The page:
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Legislative Assembly for the ACT: 2018 Week 02 Hansard (Wednesday, 21 February 2018) . . Page.. 446 ..

With the exception of the ACT, every Australian jurisdiction has a statutory definition of consent based on one of the following formulations:

free agreement;

free and voluntary agreement;

or consent freely and voluntarily given.

The ALRC saw this inconsistency as so potentially damaging that they included a specific recommendation in the report for all states and territories to include a positive definition of consent in line with this construction.

Both ACT Labor and the ACT Greens committed to finishing the work we started two Assemblies ago and finally implement any outstanding ALRC recommendations on family violence. In fact, we considered this so important that we included it in our parliamentary agreement.

When I was younger there was a major campaign that “No means No” as far as consent goes. And of course it still does. It may seem crazy to younger people here but that actually has not always been a widely understood concept, and arguably it still is not. What we, and the many community organisations and individuals who responded to my bill last year, as well as the ALRC, are saying is that we now need a logical, clear-cut and affirmative definition of consent that would say what sexual consent is and what it is not.

Despite considerable reform to family violence and sexual assault laws over the past few years, inadequacies of the system continue to undermine and restrict survivors’ ability to access protection, redress and justice. The system re-traumatises survivors, with low reporting and conviction rates persisting.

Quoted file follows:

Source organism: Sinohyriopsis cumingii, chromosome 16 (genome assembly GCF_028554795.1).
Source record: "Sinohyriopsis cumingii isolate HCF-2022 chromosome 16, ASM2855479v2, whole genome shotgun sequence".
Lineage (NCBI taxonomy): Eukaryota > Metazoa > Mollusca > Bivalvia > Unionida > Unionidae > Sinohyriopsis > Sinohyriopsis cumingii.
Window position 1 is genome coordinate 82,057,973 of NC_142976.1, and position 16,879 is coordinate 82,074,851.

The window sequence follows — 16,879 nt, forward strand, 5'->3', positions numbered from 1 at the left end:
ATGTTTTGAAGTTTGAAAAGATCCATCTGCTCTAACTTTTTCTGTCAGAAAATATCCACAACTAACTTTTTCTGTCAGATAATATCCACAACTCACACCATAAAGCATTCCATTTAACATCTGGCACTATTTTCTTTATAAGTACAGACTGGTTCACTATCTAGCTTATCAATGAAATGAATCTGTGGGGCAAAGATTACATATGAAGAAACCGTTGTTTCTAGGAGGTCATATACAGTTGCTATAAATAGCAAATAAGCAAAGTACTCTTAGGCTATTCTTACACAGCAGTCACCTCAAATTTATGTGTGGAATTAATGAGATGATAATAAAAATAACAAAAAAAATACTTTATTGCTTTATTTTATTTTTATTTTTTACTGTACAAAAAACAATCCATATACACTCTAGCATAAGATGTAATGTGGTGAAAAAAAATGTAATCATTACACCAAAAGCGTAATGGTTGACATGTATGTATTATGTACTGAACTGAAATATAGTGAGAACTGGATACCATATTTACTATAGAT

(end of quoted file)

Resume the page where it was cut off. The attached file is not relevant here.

The definition of consent has a central function in determining the outcome of a sexual assault case. In the majority of cases there is no physical evidence or impartial witness and the focus of the trial is thus on the competing evidence from the complainant and defendant about whether or not the sexual activity was consensual.

Our legal system’s approach to sexual offences remain inadequate, despite the considerable headway the ACT government has made over recent years to improve the matter. Unjust outcomes in the court, in turn, reinforce rape myths and perpetuate patterns of non-reporting by victims and non-enforcement of sexual assault laws by police, prosecutors and trial judges in subsequent cases.

In developing this exposure draft I have considered section 22 of the ACT Human Rights Act 2004 which outlines that everybody charged with a criminal offence has the right to be presumed innocent until proven guilty. Our bill is based on feedback from the Human Rights Commission and we have been working with them to refine our definition to make sure it aligns with both our objectives and meeting our human rights obligations. On balance, I believe that the proposed legislation does not unduly burden the right to be presumed innocent and provides appropriate safeguards to ensure that people are not convicted merely because they are unable to overcome an unreasonable burden of proof.

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